The Great Destroyer
Relapse Records/Rocket Distribution
Reviewed By Chris Gibbs
Gavle, Sweden grindcore troupe Gadget has just released their third full length record, aptly titled The Great Destroyer. Their 2004 debut Remote was a modern slab of grind for the new millennium, as was its excellent successor, 2006’s The Funeral March. Then, all fell quiet on the Northern front, and so it did for the next ten years I might add.
With the exception of time, not a lot has passed since we last heard from throat ripping vocalist Emil Englund, guitarist/vocalist Rikard Olsson, bassist Fredrik Nygren and drummer William Blackmon whom have formed the nucleus of Gadget since 2002. Much like their beloved and sadly defunct Swedish brethren, Nasum, whom are a personal favourite of mine, Gadget simply does not pussyfoot around, not once, and return with a 17 track slab of skin peeling grind.
Like a foot to the throat, “Enemies of Reason” crushes your larynx in just 56 seconds of pure grinding fury. What is ten years when you return with an opener like this? Welcome back, lads. Welcome back. “From Graduation to Devastation” brings back those Nasum cravings as does the likes of the absolutely relentless “Känslan (Post Patch Anxiety)” and “The 02666 Heritage”.
As you struggle to find your face, after having been ripped off and thrown to the corner somewhere, you immediately recognise an unmistakeable growl. Without even reading the credits, you know that none other than Barney Greenway of grindcore pioneering legends Napalm Death is ripping through “Violent Hours (For a Veiled Awakening)” with the excellent lyrics of “fiery red burning hearts, blackened deathly flags of hate”.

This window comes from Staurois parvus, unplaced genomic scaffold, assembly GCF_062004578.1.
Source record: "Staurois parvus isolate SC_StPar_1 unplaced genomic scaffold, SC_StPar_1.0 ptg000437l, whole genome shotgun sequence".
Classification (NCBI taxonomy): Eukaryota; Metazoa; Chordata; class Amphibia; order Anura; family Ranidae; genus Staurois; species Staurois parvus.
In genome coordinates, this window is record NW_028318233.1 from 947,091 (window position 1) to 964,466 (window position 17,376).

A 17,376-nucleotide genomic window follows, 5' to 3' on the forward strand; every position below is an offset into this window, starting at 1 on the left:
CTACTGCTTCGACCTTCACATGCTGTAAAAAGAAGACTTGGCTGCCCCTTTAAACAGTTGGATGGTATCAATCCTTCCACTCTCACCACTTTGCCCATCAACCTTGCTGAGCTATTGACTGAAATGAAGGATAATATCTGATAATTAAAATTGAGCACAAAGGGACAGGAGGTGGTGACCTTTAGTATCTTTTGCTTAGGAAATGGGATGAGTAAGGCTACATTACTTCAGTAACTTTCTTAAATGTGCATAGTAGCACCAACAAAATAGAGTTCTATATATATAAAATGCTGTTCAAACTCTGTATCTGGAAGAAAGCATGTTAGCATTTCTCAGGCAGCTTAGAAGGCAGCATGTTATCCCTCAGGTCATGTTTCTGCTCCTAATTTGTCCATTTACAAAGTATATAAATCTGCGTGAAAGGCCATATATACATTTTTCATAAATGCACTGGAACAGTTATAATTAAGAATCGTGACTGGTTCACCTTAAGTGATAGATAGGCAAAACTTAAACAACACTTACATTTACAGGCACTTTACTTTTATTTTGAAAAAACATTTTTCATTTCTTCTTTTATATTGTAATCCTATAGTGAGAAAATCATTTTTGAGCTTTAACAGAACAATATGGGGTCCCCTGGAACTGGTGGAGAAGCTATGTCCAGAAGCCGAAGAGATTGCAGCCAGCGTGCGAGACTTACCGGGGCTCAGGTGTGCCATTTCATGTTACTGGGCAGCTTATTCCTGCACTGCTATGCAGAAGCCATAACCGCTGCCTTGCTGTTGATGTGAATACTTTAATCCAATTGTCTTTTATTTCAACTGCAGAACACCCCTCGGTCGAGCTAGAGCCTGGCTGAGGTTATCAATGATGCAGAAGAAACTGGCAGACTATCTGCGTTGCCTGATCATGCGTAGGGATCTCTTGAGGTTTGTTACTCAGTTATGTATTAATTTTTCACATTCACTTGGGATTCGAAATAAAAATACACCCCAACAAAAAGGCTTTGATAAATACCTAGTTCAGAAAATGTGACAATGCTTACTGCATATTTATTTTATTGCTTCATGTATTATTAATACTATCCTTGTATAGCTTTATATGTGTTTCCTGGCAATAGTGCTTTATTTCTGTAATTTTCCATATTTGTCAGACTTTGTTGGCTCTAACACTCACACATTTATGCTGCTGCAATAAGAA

The pace of The Great Destroyer simply does not let you breathe until track 11 in the form of “In the Name of Suffering”. A heavy, brooding beast with an appropriate title that I find rather comical considering the aural (yet enjoyable) suffering you have just been put through in barely 15 minutes. It is one of only two songs just over two minutes, while the balance all clock in less than two, some even one. But of course, anyone familiar with this fantastic, pummelling genre knows that such lengths are more than sufficient.
Closer “I Don’t Need You - Dead and Gone” clocks in at five and half minutes and I honestly expected this to be a much slower, more sludge and doom based crusher, but alas, it’s more pure grinding affair for two minutes and brought to a close with some heavy, groovy atmospherics. With The Great Destroyer, Gadget has done their job, effectively and efficiently. Now press play again if your ears can handle it.
More from Gadget
- Funeral March, The [review]